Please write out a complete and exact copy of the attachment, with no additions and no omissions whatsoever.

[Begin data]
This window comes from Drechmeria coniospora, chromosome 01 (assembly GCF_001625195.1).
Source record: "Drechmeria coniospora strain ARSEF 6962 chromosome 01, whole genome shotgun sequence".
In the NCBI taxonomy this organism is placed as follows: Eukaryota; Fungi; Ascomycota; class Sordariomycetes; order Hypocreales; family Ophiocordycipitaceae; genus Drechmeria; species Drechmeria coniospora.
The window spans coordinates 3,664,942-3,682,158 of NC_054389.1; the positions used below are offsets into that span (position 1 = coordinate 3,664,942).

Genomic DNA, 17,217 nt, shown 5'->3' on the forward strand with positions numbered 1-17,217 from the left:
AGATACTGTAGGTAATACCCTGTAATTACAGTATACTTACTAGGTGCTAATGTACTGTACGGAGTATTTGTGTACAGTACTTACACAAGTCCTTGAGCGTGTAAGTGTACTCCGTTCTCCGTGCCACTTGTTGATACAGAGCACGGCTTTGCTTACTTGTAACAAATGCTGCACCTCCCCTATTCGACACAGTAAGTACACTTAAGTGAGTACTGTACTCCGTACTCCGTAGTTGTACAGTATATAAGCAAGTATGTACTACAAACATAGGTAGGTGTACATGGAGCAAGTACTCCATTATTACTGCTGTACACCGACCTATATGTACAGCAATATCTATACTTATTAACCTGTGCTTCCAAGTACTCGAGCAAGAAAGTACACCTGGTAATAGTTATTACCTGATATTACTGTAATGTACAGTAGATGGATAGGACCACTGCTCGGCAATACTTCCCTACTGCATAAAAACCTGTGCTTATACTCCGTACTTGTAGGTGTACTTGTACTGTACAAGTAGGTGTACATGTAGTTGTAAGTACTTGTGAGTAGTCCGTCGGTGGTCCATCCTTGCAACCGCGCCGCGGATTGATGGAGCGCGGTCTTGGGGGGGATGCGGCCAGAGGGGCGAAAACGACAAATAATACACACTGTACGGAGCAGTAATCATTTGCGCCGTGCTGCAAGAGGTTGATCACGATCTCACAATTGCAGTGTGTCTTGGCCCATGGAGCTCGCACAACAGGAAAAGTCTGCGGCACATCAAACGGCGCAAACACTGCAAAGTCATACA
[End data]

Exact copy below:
This window comes from Drechmeria coniospora, chromosome 01 (assembly GCF_001625195.1).
Source record: "Drechmeria coniospora strain ARSEF 6962 chromosome 01, whole genome shotgun sequence".
In the NCBI taxonomy this organism is placed as follows: Eukaryota; Fungi; Ascomycota; class Sordariomycetes; order Hypocreales; family Ophiocordycipitaceae; genus Drechmeria; species Drechmeria coniospora.
The window spans coordinates 3,664,942-3,682,158 of NC_054389.1; the positions used below are offsets into that span (position 1 = coordinate 3,664,942).

Genomic DNA, 17,217 nt, shown 5'->3' on the forward strand with positions numbered 1-17,217 from the left:
AGATACTGTAGGTAATACCCTGTAATTACAGTATACTTACTAGGTGCTAATGTACTGTACGGAGTATTTGTGTACAGTACTTACACAAGTCCTTGAGCGTGTAAGTGTACTCCGTTCTCCGTGCCACTTGTTGATACAGAGCACGGCTTTGCTTACTTGTAACAAATGCTGCACCTCCCCTATTCGACACAGTAAGTACACTTAAGTGAGTACTGTACTCCGTACTCCGTAGTTGTACAGTATATAAGCAAGTATGTACTACAAACATAGGTAGGTGTACATGGAGCAAGTACTCCATTATTACTGCTGTACACCGACCTATATGTACAGCAATATCTATACTTATTAACCTGTGCTTCCAAGTACTCGAGCAAGAAAGTACACCTGGTAATAGTTATTACCTGATATTACTGTAATGTACAGTAGATGGATAGGACCACTGCTCGGCAATACTTCCCTACTGCATAAAAACCTGTGCTTATACTCCGTACTTGTAGGTGTACTTGTACTGTACAAGTAGGTGTACATGTAGTTGTAAGTACTTGTGAGTAGTCCGTCGGTGGTCCATCCTTGCAACCGCGCCGCGGATTGATGGAGCGCGGTCTTGGGGGGGATGCGGCCAGAGGGGCGAAAACGACAAATAATACACACTGTACGGAGCAGTAATCATTTGCGCCGTGCTGCAAGAGGTTGATCACGATCTCACAATTGCAGTGTGTCTTGGCCCATGGAGCTCGCACAACAGGAAAAGTCTGCGGCACATCAAACGGCGCAAACACTGCAAAGTCATACA